Wednesday, July 24, 2019

Review: The Nanny

The Nanny The Nanny by Gilly Macmillan
My rating: 3 of 5 stars

3.5 stars

Interesting and well written thriller with different points of view which added to the interest. The reader is sympathetic to both mother and daughter although the truth about the nanny becomes more apparent yet the big reveal occurs close to the end. Satisfying story.

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Review: Seven Signs of Life: Stories from an Intensive Care Doctor

Seven Signs of Life: Stories from an Intensive Care Doctor Seven Signs of Life: Stories from an Intensive Care Doctor by Aoife Abbey
My rating: 4 of 5 stars

Very well written and fascinating perspective written by a doctor. Humanizing yet professional, the author writes of personal experiences and covers a plethora of areas of the practice of medicine.

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Monday, July 22, 2019

Review: The Ship of Dreams: The Sinking of the Titanic and the End of the Edwardian Era

The Ship of Dreams: The Sinking of the Titanic and the End of the Edwardian Era The Ship of Dreams: The Sinking of the Titanic and the End of the Edwardian Era by Gareth Russell
My rating: 4 of 5 stars

What is unique about this book is that the sinking of the Titanic is explored within the context of the time period and world events. The Titanic is, at times, peripheral in the story as the author paints a picture of society and world events. Ireland was in the grips of tearing apart with the Protestants wanting independence and Catholics wanting to stay under British rule. Tensions are rising between countries and political parties with assassinations on the rise - soon a Lithuanian would be assassinating an Italian dignitary which would be the final catalyst for the beginning of WWI. Yet when the Titanic sailed, the differences in classes still persisted yet there was a beginning arch of Hollywood royalty as opposed to Old World royalty.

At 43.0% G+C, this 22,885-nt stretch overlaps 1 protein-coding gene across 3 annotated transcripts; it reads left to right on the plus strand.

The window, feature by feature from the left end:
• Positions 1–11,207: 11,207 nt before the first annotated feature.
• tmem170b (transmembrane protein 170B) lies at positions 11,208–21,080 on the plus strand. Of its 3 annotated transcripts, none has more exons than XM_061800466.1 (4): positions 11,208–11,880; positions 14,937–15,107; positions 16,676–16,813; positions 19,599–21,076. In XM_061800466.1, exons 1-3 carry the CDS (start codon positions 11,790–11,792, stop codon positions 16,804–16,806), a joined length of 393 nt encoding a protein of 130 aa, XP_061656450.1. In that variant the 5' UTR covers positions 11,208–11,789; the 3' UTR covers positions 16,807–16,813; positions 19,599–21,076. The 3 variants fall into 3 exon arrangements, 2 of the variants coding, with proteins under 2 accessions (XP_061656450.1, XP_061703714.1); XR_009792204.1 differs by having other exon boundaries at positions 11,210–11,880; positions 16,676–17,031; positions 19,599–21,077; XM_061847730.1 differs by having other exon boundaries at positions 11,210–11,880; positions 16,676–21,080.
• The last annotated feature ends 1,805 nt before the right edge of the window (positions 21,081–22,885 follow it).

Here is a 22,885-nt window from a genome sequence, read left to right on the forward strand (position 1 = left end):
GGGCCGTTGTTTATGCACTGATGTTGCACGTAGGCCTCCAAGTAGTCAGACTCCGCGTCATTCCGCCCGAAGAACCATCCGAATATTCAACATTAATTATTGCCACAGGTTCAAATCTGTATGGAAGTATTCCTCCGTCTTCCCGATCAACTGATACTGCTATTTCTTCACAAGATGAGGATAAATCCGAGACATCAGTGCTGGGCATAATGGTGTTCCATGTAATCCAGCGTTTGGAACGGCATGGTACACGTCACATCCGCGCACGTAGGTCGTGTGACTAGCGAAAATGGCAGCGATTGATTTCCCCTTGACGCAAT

The author does extensive research about the ship, the reason it sunk, and if third class passengers were mistreated, the timeline of key players, and the physics of the sinking.

Spoiler alert: James Cameron’s Titanic movie was a blockbuster that took artistic liberties. Also, many of the follies are examined and the real reason for the massive loss of life was the decision to power through the ice field and the lack of time for evacuating. Even with enough life boats, 2 and a half hours was inefficient time to evacuate all of the people. Even with sufficient life boats, there would still have been a huge loss of life.

Tommy Andrews was meticulous and well liked. He was homesick.
Ismay was socially awkward and not a villain. His choice to enter a lifeboat was not as selfish as it has been portrayed.
Captain Smith was going too fast through an ice field even with warnings.
The routes were far too high in latitude.
Third class was not mistreated,

If you want more Titanic facts, this is a good one. It is put into the context of what was happening in the world and different countries. It also corrects some accepted alternative facts.

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Sunday, July 21, 2019

Review: The Survivors: A Story of War, Inheritance, and Healing

The Survivors: A Story of War, Inheritance, and Healing The Survivors: A Story of War, Inheritance, and Healing by Adam P. Frankel
My rating: 5 of 5 stars

This book is pretty raw and very well written. Adam Frankel’s book is divided into 3 parts; War, Inheritance, and Healing. Each division is a fascinating part of his history and, besides the specifics, the theory can be applied to all of us. His hypothesis is that trauma affects many generations. This is explored in Part II.

Part I gives a brief history of Frankel’s Jewish maternal grandparents and their families during WWII, concentrating heavily on his grandfather, Gershon, his father, mother, brothers and sisters. There are horrors but the author assumes the reader knows enough about the concentration camps to not enumerate many of them. He provides facts relevant to the family which I am carefully avoiding who survives and who does not. What is of particular interest, however, is that Gershon, the author’s grandfather, is involved in something during his time in a Displaced Persons camp that, later, provides a small snapshot of why he and his wife emigrated from Europe very quickly and with the added expense of taking on new identities. This adds to the secrecy and the culture of never discussing what happened in Europe beyond the Holocaust. There were subjects that simply were not discussed. Zander (formerly Gershon) and family immigrate to the U.S., raise 4 children including Adam’s mother who meets Adam’s father and they get married.